Party Discipline & the King Doctrine

"Canada’s notorious iron party discipline stems from American innovations that our political parties imported in the 1910s and '20s." 

By James W.J. Bowden


THE FIRST TWO months of 2022 saw great turmoil in Canada as the pandemic entered its last phase, and two years of frustration and rage boiled over. The three week trucker blockade ended only after the Trudeau ministry invoked the Emergencies Act for the first time since Parliament had enacted it in 1988, and police cleared out all the trucks and protesters. While the "Convoy" failed to achieve its primary objective of inducing Ottawa to abolish vaccination requirements for some international travel, it did manage to precipitate some other changes — first within the Conservative Party and to a lesser extent in the Liberal Party as well. Before the Convoy left town, Erin O’Toole found himself ousted as leader of the Conservative Party, and two Liberal backbenchers would emerge as genuinely independent critics of the Prime Minister whilst remaining within the Liberal parliamentary party.  

There is a lot of history behind all of this.


An Ersatz President 

Ultimately, Canada’s notorious iron party discipline stems from American innovations that Canadian political parties imported in the 1910s and 1920s. In Canada, we have over the last century cultivated an ersatz presidentialism and created semi-invincible and sessile prime ministers who need only resign the party leadership after losing an election, but not because the parliamentary party or cabinet ousts them from office. Until a century ago, the parliamentary party alone elected and ousted party leaders. Australian political parties still follow this tradition today, but Canada rejected this tradition after the First World War.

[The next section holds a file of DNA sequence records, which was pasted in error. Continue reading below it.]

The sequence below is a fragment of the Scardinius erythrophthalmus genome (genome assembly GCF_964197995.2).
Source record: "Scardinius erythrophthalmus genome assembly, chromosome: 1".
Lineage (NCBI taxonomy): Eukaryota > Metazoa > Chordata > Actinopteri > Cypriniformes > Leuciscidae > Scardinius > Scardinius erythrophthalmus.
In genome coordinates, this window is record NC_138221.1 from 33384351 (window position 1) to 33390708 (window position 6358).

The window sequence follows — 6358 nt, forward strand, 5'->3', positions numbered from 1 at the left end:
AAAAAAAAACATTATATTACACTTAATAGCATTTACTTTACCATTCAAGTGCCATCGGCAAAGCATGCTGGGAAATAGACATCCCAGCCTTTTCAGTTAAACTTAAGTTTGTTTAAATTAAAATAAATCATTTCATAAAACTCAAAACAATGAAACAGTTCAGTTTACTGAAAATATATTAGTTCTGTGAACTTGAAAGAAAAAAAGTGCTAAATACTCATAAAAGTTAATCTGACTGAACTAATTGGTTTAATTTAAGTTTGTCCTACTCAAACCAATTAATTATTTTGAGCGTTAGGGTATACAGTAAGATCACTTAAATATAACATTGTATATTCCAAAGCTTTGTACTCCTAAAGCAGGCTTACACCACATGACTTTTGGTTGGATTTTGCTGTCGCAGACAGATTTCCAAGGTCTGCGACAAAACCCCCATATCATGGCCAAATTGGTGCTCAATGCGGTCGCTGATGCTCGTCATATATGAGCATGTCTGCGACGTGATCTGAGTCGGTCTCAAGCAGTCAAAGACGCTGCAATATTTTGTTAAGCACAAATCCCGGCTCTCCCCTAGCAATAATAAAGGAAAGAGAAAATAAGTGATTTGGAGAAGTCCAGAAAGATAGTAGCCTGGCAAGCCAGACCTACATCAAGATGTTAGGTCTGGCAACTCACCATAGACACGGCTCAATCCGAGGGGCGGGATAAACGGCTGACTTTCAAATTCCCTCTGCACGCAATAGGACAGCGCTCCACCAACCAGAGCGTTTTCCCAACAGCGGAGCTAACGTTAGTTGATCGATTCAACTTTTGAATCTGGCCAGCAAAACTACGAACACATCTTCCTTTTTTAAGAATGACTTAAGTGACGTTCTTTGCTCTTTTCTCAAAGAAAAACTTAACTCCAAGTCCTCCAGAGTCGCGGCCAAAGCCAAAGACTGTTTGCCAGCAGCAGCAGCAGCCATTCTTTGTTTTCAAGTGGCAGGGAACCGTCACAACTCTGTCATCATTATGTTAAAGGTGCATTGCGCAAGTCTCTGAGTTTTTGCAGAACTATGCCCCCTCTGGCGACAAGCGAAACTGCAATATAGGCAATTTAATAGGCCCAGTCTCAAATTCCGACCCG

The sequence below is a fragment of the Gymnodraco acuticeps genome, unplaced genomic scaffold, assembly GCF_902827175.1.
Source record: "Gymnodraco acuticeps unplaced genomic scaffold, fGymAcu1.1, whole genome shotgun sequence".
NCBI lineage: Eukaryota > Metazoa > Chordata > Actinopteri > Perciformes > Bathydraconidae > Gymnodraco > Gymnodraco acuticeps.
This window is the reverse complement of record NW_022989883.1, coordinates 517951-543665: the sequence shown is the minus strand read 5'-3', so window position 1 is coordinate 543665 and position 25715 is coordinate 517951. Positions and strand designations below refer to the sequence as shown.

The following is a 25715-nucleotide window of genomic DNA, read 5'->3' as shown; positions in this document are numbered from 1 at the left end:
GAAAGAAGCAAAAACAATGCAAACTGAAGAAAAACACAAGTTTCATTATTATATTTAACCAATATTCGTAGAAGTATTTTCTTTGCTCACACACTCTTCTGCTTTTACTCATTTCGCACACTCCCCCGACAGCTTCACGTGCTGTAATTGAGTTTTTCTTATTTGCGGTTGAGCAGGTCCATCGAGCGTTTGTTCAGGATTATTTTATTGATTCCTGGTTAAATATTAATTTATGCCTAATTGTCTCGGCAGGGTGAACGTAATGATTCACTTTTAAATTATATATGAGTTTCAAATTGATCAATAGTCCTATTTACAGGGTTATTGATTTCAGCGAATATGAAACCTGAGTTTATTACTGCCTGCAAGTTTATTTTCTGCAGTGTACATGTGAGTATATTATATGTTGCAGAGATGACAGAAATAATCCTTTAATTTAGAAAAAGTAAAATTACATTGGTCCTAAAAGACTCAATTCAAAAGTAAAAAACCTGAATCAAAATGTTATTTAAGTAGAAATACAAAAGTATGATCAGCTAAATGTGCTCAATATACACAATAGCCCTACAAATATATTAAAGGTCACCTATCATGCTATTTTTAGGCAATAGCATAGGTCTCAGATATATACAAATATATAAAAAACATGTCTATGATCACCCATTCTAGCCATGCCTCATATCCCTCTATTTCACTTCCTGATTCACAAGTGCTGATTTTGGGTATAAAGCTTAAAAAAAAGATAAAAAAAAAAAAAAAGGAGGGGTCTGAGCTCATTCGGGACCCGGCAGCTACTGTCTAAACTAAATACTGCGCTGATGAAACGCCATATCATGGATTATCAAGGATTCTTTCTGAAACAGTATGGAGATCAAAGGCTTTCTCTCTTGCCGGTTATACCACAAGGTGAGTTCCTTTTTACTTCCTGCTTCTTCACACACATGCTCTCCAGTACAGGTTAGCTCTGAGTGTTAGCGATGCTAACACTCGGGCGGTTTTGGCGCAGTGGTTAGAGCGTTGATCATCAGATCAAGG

After the Conscription Crisis of 1917, most English-speaking Liberal MPs had abandoned Sir Wilfrid Laurier and joined Sir Robert Borden’s Conservatives in a temporary wartime coalition. Sir Robert restructured his ministry and invited 9 Liberals and 1 Labourite to join a new Unionist administration,1 and these Liberals even ran with the Conservatives in the election of 1917 as a coalition, which lasted until July 1920.2 The venerable Sir Wilfrid led the Liberal Party for an astonishing 32 years, from 1887, through his premiership from 1896 to 1911, and until his death in 1919. 

Laurier had originally scheduled a policy conference for 1919 that would chart the party’s course after the Great War; after his death, the Liberals decided to stage a delegated leadership convention instead. The Liberal parliamentary party selected David D. McKenzie expressly as an interim leader and abdicated its own authority to elect future party leaders.3 McKenzie ran for the leadership at the convention but lost to William Lyon Mackenzie King, a former MP and Minister of Labour under Laurier who remained loyal to Laurier’s legacy.4 Canadian historian John Lederle remarked: “It is interesting to note that the temporary leader selected by the parliamentary caucus, himself a candidate for the leadership at the convention, did not automatically get the leadership mantle.”5 The Conservative Party adopted the same style of delegated convention to elect R.B. Bennett as leader in 1927.6 The New Democratic Party also elected its leaders by delegated conventions from 1961 until 2003, when it gave that power to the members of the party themselves. The Reform Party and its successor, the Canadian Alliance, also gave each party member one vote.